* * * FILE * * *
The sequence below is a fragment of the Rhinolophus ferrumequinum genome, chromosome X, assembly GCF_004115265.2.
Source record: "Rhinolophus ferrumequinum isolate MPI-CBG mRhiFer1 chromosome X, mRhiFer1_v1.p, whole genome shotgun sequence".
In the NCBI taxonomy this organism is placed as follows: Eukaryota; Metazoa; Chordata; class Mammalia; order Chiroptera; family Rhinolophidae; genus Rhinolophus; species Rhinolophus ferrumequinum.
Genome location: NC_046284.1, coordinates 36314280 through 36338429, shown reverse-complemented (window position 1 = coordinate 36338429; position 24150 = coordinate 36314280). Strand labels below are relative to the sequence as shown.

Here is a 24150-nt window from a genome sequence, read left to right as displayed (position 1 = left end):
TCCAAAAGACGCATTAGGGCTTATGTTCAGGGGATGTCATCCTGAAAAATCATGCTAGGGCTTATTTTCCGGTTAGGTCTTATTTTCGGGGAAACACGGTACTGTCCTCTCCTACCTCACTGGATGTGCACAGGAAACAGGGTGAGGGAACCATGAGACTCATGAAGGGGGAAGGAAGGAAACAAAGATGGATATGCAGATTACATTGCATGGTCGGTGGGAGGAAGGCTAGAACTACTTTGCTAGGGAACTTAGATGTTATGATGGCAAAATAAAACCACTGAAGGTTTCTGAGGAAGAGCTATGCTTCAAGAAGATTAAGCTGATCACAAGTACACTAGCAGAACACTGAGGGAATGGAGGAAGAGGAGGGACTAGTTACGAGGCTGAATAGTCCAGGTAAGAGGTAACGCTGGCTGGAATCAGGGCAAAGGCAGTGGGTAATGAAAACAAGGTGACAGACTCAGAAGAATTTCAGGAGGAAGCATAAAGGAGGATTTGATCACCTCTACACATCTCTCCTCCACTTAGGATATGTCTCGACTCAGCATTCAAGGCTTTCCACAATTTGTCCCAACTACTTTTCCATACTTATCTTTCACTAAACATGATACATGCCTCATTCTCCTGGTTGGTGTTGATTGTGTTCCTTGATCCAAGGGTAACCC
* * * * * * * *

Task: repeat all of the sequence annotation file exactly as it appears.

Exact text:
The sequence below is a fragment of the Rhinolophus ferrumequinum genome, chromosome X, assembly GCF_004115265.2.
Source record: "Rhinolophus ferrumequinum isolate MPI-CBG mRhiFer1 chromosome X, mRhiFer1_v1.p, whole genome shotgun sequence".
In the NCBI taxonomy this organism is placed as follows: Eukaryota; Metazoa; Chordata; class Mammalia; order Chiroptera; family Rhinolophidae; genus Rhinolophus; species Rhinolophus ferrumequinum.
Genome location: NC_046284.1, coordinates 36314280 through 36338429, shown reverse-complemented (window position 1 = coordinate 36338429; position 24150 = coordinate 36314280). Strand labels below are relative to the sequence as shown.

Here is a 24150-nt window from a genome sequence, read left to right as displayed (position 1 = left end):
TCCAAAAGACGCATTAGGGCTTATGTTCAGGGGATGTCATCCTGAAAAATCATGCTAGGGCTTATTTTCCGGTTAGGTCTTATTTTCGGGGAAACACGGTACTGTCCTCTCCTACCTCACTGGATGTGCACAGGAAACAGGGTGAGGGAACCATGAGACTCATGAAGGGGGAAGGAAGGAAACAAAGATGGATATGCAGATTACATTGCATGGTCGGTGGGAGGAAGGCTAGAACTACTTTGCTAGGGAACTTAGATGTTATGATGGCAAAATAAAACCACTGAAGGTTTCTGAGGAAGAGCTATGCTTCAAGAAGATTAAGCTGATCACAAGTACACTAGCAGAACACTGAGGGAATGGAGGAAGAGGAGGGACTAGTTACGAGGCTGAATAGTCCAGGTAAGAGGTAACGCTGGCTGGAATCAGGGCAAAGGCAGTGGGTAATGAAAACAAGGTGACAGACTCAGAAGAATTTCAGGAGGAAGCATAAAGGAGGATTTGATCACCTCTACACATCTCTCCTCCACTTAGGATATGTCTCGACTCAGCATTCAAGGCTTTCCACAATTTGTCCCAACTACTTTTCCATACTTATCTTTCACTAAACATGATACATGCCTCATTCTCCTGGTTGGTGTTGATTGTGTTCCTTGATCCAAGGGTAACCC